Auschwitz witness: Incredible, important radio which must be documented

May 5, 2015 — Leave a comment

Henry Ferster, Auschwitz survivor, gives his first live broadcast interview aged 92

At the time of writing, a former Auschwitz guard/bookkeeper (Oskar Groening) is standing trial in Germany for his part in the Holocaust.

In covering this somewhat controversial trial for The Jeremy Vine Show, on BBC Radio 2, one of our guests was Henry Ferster. He is 92-years-old. He was a prisoner in Auschwitz all those years ago. And he’d never been interviewed about it live on radio or television.

Henry Ferster talks to Jeremy Vine. Photo: Angela Epstien

Henry Ferster talks to Jeremy Vine. Photo: Angela Epstien

On the programme we have spoken to a great number of holocaust survivors. But Henry’s account was somewhat different. I want to document his interview online, because his story has been captured less that other survivors who have chosen to speak about their experience. And it’s so important that we, collectively, have access to these remarkable and painful testimonies of unimaginable horrors.

This interview passed many people by. But it was exceptional (above and beyond Henry’s powerful words), and here’s why:

      • Again: Henry had never done a live broadcast interview. Think about that for a moment. He’s spoken in schools, he’s spoken to students with microphones, but he’s never told his story on a major programme. And he’s 92-years-old.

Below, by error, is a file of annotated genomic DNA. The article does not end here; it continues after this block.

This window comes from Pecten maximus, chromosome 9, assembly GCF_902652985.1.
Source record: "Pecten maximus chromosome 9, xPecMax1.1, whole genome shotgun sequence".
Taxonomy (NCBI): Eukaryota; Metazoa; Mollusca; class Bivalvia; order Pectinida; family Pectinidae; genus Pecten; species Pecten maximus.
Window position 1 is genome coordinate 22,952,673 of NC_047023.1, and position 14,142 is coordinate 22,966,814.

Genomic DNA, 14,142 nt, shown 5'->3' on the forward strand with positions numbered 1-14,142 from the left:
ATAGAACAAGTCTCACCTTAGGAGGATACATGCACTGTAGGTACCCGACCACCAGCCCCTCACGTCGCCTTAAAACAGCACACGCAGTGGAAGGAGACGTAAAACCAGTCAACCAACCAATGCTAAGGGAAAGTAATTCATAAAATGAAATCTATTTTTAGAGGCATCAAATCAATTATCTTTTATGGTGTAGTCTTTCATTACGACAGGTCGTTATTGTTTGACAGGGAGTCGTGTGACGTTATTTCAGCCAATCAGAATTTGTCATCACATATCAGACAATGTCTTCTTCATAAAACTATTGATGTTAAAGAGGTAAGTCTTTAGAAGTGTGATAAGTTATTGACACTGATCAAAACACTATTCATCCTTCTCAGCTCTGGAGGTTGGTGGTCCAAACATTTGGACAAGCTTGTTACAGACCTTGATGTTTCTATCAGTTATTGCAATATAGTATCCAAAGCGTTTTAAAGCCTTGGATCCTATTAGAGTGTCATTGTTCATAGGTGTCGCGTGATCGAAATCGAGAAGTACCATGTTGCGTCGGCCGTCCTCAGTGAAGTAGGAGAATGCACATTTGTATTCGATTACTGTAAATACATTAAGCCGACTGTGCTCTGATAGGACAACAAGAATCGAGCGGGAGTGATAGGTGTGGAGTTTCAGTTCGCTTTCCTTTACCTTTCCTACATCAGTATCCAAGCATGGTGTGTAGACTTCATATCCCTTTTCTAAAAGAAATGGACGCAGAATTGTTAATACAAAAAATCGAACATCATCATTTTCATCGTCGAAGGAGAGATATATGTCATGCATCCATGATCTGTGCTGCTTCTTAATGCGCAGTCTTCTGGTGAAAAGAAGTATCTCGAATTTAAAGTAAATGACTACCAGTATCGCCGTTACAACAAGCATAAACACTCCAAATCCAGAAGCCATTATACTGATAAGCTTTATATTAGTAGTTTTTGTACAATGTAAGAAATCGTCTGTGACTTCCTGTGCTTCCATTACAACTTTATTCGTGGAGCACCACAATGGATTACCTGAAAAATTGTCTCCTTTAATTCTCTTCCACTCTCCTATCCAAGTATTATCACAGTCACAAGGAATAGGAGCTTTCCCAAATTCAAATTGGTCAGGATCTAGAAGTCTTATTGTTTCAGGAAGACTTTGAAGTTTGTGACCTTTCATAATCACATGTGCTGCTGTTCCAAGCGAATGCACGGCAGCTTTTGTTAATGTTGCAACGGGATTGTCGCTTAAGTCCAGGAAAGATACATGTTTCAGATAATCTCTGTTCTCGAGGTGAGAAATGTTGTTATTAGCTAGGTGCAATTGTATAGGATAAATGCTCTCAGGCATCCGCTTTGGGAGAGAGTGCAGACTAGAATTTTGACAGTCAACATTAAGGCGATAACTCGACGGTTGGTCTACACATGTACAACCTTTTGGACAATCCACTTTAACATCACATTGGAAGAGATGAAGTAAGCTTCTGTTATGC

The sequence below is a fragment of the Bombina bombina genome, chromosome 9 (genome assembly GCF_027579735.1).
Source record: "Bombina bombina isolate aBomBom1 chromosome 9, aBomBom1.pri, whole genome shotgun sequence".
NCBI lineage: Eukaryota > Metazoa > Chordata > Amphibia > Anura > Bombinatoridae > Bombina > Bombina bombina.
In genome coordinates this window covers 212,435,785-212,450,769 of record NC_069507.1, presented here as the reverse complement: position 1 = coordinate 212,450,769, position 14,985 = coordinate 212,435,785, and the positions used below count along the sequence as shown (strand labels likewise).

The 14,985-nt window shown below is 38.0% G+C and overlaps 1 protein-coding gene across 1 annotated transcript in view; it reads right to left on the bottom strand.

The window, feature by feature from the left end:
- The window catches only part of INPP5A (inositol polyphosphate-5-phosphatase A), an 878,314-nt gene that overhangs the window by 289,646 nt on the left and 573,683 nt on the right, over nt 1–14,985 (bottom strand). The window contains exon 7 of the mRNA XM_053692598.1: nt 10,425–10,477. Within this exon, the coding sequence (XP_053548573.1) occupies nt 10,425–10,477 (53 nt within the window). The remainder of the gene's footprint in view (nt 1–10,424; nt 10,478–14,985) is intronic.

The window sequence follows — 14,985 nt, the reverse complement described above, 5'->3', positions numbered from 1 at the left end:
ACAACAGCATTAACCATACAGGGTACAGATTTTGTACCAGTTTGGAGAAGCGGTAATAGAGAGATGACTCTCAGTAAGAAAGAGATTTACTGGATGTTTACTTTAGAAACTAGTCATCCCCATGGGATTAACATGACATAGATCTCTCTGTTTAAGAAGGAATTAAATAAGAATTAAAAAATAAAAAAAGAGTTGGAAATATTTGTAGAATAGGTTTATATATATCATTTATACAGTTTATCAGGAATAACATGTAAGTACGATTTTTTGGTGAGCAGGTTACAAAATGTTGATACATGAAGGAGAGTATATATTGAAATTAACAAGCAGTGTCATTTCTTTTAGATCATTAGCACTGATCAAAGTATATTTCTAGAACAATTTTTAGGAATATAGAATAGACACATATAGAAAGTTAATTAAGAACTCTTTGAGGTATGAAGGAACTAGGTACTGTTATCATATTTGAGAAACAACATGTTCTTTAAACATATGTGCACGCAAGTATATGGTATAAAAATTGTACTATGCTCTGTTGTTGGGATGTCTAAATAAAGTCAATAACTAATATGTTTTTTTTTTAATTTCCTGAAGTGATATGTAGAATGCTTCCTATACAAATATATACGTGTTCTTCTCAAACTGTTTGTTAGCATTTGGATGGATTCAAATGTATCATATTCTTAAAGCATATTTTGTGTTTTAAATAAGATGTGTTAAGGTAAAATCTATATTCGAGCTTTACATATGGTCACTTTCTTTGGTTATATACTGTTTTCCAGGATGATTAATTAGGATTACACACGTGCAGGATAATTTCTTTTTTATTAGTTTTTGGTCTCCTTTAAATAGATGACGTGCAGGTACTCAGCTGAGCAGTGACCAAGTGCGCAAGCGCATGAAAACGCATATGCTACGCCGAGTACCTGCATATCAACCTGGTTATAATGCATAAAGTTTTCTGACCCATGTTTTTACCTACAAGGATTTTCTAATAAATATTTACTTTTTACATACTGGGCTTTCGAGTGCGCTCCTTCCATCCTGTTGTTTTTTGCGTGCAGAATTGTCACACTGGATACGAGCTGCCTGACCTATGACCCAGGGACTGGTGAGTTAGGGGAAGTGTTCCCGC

• The vast majority of recorded interviews with survivors of the Holocaust are ‘measured’. Often those directly involved have taken perhaps fifty years to even begin to be able to tell their story. And so difficult is the story, it seems that they are only able to recount the events in a manner which doesn’t involve too much emotion. Involve emotion, and the story becomes impossible to tell, so overwhelming is the tragedy. But Henry – we really heard his feelings. Which is so important in telling his story. So many years on, we can hear how raw and vivid those memories are.
      • There are very, very few interviews on this subject which are ‘live’. It’s not the easiest of subjects for someone who has lived through it to condense into just a few minutes. This interview was live, and more powerful for it. And importantly so – students today are taught about the Holocaust, but without people like Henry it’s difficult to relate fully to the inhumane mass-genocide which occurred so very recently.

I’m incredibly grateful to Henry for sharing his story. Please have a listen below, if you have five minutes.

Thanks also to Angela Epstien, who made this whole thing possible.


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